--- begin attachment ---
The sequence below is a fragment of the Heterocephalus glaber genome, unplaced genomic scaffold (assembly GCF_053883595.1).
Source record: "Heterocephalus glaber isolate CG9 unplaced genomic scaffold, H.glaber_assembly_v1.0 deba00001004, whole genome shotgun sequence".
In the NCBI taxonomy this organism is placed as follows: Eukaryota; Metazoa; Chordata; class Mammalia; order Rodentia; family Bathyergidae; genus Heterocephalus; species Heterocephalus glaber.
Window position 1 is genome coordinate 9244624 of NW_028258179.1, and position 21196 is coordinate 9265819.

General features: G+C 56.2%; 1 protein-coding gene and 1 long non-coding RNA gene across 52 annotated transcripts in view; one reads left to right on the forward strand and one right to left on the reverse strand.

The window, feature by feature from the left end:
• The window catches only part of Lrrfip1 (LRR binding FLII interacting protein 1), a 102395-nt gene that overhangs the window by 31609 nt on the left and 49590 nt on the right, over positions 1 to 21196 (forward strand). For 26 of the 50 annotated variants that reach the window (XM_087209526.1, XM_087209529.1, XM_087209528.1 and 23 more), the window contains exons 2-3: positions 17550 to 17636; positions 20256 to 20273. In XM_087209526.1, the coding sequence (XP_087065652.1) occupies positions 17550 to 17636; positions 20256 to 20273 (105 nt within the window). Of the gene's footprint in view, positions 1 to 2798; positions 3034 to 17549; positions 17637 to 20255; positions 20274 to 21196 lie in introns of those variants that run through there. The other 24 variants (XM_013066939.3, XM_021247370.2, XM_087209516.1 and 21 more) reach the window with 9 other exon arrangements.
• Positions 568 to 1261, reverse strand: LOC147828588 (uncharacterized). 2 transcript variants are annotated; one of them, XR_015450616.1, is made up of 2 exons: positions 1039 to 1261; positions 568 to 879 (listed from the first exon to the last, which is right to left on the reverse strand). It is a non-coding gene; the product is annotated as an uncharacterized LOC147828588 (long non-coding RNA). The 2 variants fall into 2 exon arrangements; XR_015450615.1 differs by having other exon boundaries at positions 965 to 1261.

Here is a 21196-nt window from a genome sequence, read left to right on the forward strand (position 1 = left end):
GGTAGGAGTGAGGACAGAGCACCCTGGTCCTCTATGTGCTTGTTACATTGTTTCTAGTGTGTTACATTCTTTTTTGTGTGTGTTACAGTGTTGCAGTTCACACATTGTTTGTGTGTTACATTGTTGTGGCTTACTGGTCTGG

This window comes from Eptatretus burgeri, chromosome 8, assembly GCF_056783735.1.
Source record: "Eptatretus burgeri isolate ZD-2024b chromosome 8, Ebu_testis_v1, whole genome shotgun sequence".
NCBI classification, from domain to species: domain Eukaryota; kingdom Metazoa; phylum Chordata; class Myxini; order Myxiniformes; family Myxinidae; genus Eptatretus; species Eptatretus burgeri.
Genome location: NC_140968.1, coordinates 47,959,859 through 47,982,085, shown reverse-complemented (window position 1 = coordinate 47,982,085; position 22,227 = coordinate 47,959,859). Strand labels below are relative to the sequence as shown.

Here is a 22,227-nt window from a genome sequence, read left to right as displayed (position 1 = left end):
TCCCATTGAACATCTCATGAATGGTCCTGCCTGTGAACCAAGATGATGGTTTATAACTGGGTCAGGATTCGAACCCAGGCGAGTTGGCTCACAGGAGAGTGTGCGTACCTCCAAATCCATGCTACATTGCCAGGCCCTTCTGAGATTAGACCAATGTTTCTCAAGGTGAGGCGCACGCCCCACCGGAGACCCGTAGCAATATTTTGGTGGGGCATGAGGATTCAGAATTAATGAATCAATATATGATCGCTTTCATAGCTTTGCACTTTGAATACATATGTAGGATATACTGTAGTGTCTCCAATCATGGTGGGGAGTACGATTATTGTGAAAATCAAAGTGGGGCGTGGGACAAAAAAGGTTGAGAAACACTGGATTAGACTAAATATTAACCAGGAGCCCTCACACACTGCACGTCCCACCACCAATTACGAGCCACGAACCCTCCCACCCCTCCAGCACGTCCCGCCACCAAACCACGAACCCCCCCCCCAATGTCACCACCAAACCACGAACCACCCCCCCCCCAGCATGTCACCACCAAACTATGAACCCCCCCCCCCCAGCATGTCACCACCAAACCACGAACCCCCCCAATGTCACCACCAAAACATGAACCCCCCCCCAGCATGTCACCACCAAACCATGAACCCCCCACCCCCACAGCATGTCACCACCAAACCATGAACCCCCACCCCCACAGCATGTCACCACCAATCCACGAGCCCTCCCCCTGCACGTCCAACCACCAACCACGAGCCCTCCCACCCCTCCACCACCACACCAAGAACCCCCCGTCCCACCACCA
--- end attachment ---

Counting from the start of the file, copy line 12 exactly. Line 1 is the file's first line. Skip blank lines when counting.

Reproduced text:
Source record: "Eptatretus burgeri isolate ZD-2024b chromosome 8, Ebu_testis_v1, whole genome shotgun sequence".